Welcome to the world of Magical Warfare, where humans and magic users (magicians) co-exist, yet also live in different worlds. What a minute there, Harry Potter….
Anyway, my bad attempt at a joke aside, meet Nanase Takeshi, who apparently doesn’t have the best home life, to the point that he’d rather be anywhere but home–including Hell (his words). Much like any “school boy/girl suddenly gets supernatural powers” show, this one also starts with Takeshi encountering a strange character early in the episode. Our strange character for Magical Warfare is Aiba Mui. Of course, conflict doesn’t follow far behind, as Takeshi finds himself caught up in a fight between Mui and a group of guys, including her memory-impaired brother. You know, it didn’t occur to me how formulaic this type of stuff can be until I started down this line of thinking in the review. Hmm…
Anyway, going back to my Harry Potter joke, it largely falls apart when you consider that Mui’s explanation of magicians seems to indicate that anyone can become a magician, so long as they come in contact with magic prior to becoming an adult. Apparently peoples’ apertures close up when they become adults, but I’m sure we all knew that. For Takeshi, it happens as a result of him accidentally kissing Mui (hello common trope), which leads to her trying to shoot him. I think his encounter with magic comes from the missed gun shot. Anyway, it certainly doesn’t seem particularly hard for a normal human to encounter magic and become a magician, as it happens to two other characters throughout the episode.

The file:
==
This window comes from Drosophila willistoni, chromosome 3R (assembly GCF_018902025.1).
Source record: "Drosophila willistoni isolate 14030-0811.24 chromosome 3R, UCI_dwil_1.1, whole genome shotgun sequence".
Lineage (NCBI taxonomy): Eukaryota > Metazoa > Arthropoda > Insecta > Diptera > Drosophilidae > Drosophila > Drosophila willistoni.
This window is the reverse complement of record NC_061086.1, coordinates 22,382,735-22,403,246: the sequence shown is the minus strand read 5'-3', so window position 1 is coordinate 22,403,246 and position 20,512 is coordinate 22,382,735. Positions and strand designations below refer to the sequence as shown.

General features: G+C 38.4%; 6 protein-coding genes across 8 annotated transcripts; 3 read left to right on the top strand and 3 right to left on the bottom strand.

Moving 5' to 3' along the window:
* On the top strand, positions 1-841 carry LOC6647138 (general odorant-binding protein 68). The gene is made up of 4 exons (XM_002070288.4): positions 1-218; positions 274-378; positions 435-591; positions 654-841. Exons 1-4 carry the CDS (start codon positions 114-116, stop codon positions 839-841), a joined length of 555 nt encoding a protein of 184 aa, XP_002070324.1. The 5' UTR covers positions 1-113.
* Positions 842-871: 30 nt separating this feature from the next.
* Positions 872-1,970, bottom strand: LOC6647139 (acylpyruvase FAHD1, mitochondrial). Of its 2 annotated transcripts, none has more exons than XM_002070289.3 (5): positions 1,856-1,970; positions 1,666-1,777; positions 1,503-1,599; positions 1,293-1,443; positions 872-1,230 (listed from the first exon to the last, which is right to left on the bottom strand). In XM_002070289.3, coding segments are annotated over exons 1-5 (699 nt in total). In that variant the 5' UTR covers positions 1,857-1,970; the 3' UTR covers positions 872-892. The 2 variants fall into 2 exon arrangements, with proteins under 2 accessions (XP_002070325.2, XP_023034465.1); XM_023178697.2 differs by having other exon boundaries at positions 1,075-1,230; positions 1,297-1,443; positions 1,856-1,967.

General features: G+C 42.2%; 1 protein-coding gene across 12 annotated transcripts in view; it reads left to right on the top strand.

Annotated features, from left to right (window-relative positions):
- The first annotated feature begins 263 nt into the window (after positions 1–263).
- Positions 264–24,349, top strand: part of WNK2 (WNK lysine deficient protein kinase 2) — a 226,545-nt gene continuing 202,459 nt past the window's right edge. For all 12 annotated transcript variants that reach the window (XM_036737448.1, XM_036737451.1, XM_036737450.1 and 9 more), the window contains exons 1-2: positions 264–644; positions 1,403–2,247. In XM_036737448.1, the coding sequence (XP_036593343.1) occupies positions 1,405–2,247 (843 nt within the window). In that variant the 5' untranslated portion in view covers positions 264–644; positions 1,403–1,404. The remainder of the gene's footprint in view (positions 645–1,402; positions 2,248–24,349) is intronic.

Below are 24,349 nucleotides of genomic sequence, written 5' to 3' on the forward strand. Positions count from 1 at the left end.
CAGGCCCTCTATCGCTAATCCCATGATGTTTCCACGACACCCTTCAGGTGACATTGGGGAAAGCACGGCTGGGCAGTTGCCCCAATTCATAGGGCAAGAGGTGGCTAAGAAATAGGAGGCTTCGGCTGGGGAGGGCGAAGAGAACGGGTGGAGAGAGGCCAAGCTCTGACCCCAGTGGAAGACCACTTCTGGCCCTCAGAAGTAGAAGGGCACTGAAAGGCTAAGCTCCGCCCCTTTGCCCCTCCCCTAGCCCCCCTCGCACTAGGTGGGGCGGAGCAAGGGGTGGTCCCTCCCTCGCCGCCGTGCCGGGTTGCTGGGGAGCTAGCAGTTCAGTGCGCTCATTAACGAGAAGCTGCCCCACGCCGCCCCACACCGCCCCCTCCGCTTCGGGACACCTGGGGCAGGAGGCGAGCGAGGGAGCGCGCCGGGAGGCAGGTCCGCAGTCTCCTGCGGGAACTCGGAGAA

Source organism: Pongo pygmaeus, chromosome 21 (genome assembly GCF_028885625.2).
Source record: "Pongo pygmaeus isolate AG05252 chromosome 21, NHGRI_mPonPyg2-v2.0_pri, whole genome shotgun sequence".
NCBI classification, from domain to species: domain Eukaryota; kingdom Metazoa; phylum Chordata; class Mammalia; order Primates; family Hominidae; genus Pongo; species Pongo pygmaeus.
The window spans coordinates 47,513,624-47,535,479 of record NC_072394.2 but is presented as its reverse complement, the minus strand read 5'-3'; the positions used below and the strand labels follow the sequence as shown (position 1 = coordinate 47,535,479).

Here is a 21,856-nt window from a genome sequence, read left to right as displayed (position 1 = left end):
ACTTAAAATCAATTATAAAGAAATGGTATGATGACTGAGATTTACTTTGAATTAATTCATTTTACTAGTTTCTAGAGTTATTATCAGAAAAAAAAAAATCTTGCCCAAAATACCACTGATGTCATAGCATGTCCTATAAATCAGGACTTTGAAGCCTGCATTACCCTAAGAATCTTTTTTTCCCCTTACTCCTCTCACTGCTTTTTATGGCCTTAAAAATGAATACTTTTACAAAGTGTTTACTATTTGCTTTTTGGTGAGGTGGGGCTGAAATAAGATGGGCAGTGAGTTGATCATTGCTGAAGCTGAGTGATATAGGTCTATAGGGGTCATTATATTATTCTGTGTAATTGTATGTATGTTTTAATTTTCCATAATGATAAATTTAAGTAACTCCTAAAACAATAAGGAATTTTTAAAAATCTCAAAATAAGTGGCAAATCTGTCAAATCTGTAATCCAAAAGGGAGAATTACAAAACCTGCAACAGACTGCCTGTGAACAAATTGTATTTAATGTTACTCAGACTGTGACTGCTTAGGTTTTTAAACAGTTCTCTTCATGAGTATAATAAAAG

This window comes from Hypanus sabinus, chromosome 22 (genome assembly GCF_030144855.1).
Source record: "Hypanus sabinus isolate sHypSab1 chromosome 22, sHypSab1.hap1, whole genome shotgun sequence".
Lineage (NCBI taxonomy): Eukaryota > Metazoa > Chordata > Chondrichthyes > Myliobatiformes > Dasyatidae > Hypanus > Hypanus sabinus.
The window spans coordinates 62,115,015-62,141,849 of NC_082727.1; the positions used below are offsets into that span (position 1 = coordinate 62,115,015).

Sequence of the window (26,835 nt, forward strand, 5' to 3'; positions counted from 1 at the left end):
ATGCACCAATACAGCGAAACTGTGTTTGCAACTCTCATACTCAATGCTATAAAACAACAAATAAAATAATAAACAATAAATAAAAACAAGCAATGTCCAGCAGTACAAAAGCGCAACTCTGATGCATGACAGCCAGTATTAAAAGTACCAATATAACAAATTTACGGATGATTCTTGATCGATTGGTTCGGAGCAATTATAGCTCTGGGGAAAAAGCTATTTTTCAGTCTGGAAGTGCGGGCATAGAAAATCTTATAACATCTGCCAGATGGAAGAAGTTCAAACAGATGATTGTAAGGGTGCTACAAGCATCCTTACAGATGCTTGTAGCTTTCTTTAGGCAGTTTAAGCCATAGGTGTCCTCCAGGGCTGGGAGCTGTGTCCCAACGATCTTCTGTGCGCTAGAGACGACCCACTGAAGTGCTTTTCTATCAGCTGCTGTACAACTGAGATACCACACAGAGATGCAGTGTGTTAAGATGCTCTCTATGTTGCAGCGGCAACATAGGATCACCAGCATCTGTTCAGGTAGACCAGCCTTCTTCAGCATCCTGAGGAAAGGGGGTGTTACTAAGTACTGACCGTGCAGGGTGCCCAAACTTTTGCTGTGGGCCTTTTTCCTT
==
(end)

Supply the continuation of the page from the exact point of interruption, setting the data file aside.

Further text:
Okay, so maybe the episode wasn’t terrible. I mean, I certainly wanted to see what would happen, but it’s just occurring to me how many common elements are really in this show. Other things that stood out to me as head scratchers were the fact that Takeshi fends off a real sword with a bamboo sword–and manages to keep the bamboo sword from breaking for a while along with the fact that the primary villain in this episode just stands around patiently as Mui explains some plot details about magic, and even longer when one of Takeshi’s friends shows up. You have to love those polite villains who cater to those of us on the other side of the fourth wall.